Author: Alcibiades “Alci” Rives, RN and Director of Nursing
Whether someone was used to being alone or is suddenly missing out on social and physical activities, the pandemic can be causing stress and difficulty that might be somewhat alleviated by staying engaged. There are many benefits to staying active, and there are several ways in which to do this (even when advised to stay home). According to the U.S. Department of Health and Human Services. Physical Activity Guidelines for Americans:
“Being physically active makes it easier to perform activities of daily living, including eating, bathing, toileting, dressing, getting into or out of a bed or chair, and moving around the house or neighborhood. Physically active older adults are less likely to experience falls, and if they do fall, they are less likely to be seriously injured. “
Some guidelines include:
“-As part of their weekly physical activity, older adults should do multicomponent physical activity that includes balance training as well as aerobic and muscle-strengthening activities.
-Older adults with chronic conditions should understand whether and how their conditions affect their ability to do regular physical activity safely.”
Remember that for older adults with chronic conditions, it’s important to always talk to a physician when establishing a new workout routine. Many physicians are available through virtual visits, a service that our caregivers can help set up.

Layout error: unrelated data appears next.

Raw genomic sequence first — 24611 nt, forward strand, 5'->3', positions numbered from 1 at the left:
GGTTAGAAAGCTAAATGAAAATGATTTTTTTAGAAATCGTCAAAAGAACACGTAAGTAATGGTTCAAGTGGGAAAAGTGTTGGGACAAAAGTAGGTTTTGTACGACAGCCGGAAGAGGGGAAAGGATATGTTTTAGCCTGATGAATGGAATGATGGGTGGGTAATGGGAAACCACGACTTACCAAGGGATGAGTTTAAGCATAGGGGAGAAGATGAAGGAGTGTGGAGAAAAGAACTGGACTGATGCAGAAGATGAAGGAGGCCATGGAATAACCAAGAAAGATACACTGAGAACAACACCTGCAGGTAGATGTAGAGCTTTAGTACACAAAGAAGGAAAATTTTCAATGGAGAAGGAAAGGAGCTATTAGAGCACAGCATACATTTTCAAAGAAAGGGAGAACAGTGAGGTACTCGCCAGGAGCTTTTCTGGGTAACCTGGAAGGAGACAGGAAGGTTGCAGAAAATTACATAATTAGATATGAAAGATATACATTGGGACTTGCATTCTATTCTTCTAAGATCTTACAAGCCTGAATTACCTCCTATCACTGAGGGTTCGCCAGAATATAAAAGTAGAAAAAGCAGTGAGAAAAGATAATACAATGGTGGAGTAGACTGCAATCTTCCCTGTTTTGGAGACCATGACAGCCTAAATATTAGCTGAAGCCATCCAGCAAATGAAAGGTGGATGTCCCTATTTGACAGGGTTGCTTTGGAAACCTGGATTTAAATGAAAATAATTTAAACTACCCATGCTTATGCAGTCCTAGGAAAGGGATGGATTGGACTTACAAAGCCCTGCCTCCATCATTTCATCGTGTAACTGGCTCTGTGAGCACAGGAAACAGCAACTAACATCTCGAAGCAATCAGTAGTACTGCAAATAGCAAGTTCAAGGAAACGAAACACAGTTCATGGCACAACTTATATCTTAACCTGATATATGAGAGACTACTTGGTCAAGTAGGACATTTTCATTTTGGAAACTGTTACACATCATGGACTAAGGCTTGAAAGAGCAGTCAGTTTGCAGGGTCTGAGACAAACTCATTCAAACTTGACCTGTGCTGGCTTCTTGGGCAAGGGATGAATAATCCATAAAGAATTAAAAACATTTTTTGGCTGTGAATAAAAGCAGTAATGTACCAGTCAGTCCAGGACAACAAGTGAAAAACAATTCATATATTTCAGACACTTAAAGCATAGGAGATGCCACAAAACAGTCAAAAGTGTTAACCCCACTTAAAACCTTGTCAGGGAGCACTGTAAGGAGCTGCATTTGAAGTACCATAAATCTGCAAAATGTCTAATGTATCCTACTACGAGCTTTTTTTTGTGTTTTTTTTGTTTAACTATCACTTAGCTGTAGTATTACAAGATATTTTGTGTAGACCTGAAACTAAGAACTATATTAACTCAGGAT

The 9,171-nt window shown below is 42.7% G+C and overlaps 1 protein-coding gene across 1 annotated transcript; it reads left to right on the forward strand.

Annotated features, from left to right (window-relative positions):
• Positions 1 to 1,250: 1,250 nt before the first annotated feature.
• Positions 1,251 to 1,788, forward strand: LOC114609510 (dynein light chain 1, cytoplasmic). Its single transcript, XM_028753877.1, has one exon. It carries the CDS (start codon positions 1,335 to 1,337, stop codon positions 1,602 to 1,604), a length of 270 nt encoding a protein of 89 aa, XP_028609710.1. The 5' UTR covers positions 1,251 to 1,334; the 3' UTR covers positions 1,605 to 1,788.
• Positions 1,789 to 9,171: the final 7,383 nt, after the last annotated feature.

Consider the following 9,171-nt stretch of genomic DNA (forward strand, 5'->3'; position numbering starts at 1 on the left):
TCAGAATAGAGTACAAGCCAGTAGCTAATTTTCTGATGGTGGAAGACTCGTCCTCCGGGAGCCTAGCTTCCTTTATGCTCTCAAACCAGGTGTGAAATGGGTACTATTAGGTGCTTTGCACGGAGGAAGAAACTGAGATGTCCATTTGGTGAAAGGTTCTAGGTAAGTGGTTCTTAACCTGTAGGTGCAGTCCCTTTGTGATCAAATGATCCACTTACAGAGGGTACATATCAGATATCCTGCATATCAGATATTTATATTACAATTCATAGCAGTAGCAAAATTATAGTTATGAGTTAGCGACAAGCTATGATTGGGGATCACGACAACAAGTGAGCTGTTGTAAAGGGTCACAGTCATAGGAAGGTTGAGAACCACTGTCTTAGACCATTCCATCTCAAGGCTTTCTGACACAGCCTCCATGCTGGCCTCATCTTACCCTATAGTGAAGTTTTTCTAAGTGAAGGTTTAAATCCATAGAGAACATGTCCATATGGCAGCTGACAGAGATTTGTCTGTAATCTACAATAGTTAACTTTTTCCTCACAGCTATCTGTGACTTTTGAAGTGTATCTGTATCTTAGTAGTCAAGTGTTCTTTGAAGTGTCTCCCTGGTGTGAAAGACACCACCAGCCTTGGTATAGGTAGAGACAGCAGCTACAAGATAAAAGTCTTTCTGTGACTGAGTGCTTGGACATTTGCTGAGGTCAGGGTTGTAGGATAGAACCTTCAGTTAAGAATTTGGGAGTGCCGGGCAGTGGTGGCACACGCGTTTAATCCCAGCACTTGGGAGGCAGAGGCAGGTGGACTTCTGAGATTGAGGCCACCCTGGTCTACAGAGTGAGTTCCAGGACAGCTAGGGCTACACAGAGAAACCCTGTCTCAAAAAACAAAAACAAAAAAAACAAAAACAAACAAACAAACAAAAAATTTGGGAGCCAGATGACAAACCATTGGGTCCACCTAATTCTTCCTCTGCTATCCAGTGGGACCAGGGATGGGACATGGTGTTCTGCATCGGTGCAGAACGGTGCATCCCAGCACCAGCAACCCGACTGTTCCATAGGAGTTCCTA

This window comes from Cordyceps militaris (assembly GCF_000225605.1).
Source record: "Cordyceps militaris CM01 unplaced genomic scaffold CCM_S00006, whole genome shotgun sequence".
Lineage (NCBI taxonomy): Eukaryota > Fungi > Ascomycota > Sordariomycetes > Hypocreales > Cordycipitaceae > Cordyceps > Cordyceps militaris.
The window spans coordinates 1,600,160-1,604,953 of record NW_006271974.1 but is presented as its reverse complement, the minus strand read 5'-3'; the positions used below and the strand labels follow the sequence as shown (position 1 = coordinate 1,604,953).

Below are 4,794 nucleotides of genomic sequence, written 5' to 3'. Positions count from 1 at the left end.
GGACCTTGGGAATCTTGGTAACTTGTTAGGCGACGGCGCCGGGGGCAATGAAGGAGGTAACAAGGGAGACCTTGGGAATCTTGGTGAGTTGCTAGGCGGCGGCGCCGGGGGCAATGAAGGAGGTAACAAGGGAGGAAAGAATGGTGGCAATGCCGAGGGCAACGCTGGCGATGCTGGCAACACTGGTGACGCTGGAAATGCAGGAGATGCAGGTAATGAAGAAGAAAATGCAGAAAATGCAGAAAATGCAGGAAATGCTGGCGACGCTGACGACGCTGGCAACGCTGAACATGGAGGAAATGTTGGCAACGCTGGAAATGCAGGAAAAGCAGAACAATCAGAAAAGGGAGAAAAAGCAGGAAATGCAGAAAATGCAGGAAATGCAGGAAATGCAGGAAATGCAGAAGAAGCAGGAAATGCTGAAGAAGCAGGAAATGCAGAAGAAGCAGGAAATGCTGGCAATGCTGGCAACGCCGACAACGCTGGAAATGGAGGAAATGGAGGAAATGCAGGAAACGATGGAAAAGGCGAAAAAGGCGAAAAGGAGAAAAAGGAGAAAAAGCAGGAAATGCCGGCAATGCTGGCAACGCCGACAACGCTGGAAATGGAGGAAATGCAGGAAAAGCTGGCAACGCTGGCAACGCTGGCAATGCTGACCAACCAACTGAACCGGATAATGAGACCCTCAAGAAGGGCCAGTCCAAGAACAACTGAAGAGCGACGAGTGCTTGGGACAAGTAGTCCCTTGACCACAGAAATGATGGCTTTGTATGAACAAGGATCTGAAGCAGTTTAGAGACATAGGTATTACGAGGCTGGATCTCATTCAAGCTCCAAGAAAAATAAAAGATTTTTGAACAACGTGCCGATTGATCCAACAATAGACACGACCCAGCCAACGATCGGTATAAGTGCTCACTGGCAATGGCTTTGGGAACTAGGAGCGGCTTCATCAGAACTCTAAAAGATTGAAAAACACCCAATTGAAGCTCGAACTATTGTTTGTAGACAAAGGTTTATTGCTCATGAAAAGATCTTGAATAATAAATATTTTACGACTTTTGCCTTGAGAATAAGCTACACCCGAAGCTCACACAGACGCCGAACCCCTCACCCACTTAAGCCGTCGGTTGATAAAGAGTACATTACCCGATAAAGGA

Physical activity also promotes independence and slows down the progress of some major illness. According to health and Human Services, there are also benefits associated with physical activities that reduce symptoms of anxiety, depression, and reduces risk for dementia in older adults.
Healthline provides a medically reviewed exercise plan for seniors that can be done at home. The article contains excellent visuals and examples for your loved one to use as a guide. Remember that our caregivers are available to help your loved one maintain a healthy schedule and ensure safe monitoring of any of these activities.
Along with physical health and wellness, we must not forget that maintaining a sharp mind also requires mindful engagements. To help pass some of the down time, or reducing screen time (TV, computers, etc.) there are many more activities that can be fun and beneficial for mental health.
These activities can be modified as needed depending on the needs of your loved one. Some ideas of stimulating activities for the older adult to try at home include:
- Reading, or our caregivers can assist with reading to your loved one. Reading is relaxing and enlists the readers imagination.
- Working on puzzles: crossword puzzles, sudoku, word searches, etc. The goal is to keep the individual engaged. Active working memory is the ability to retain information in your mind while working with that information, such as remembering the ingredients in a recipe.
- Baking or cooking: with the proper help, this can be a great task to pass the time (also a potentially delicious treat).
- Arts and crafts: The individual can practice drawing, scrapbooking and/or create cards that can be sent to family and friends.
Our caregivers will work with your loved one to explore different ideas at their pace. The ultimate goal is to explore different tasks and activities that promote a healthy schedule in your loved one’s life. Despite the current social restrictions related to this pandemic, it’s important to remind your loved one that remaining active throughout their day is essential for their health and overall well-being.